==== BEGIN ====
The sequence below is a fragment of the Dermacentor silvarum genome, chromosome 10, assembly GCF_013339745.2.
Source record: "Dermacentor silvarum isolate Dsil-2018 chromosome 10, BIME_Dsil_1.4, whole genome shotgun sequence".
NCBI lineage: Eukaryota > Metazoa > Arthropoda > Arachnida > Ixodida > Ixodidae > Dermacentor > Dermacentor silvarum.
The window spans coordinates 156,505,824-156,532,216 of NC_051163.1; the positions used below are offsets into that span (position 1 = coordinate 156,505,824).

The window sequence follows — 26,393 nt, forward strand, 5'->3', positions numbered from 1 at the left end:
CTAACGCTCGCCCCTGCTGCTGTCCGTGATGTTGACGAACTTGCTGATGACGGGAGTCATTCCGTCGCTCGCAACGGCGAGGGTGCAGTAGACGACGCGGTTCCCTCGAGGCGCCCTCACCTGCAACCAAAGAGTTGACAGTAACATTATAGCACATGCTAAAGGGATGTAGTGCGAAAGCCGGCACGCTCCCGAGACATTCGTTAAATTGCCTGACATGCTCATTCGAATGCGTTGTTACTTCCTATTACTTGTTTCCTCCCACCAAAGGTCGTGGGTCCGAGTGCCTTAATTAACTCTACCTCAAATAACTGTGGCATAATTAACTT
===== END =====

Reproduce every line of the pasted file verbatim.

The sequence below is a fragment of the Dermacentor silvarum genome, chromosome 10, assembly GCF_013339745.2.
Source record: "Dermacentor silvarum isolate Dsil-2018 chromosome 10, BIME_Dsil_1.4, whole genome shotgun sequence".
NCBI lineage: Eukaryota > Metazoa > Arthropoda > Arachnida > Ixodida > Ixodidae > Dermacentor > Dermacentor silvarum.
The window spans coordinates 156,505,824-156,532,216 of NC_051163.1; the positions used below are offsets into that span (position 1 = coordinate 156,505,824).

The window sequence follows — 26,393 nt, forward strand, 5'->3', positions numbered from 1 at the left end:
CTAACGCTCGCCCCTGCTGCTGTCCGTGATGTTGACGAACTTGCTGATGACGGGAGTCATTCCGTCGCTCGCAACGGCGAGGGTGCAGTAGACGACGCGGTTCCCTCGAGGCGCCCTCACCTGCAACCAAAGAGTTGACAGTAACATTATAGCACATGCTAAAGGGATGTAGTGCGAAAGCCGGCACGCTCCCGAGACATTCGTTAAATTGCCTGACATGCTCATTCGAATGCGTTGTTACTTCCTATTACTTGTTTCCTCCCACCAAAGGTCGTGGGTCCGAGTGCCTTAATTAACTCTACCTCAAATAACTGTGGCATAATTAACTT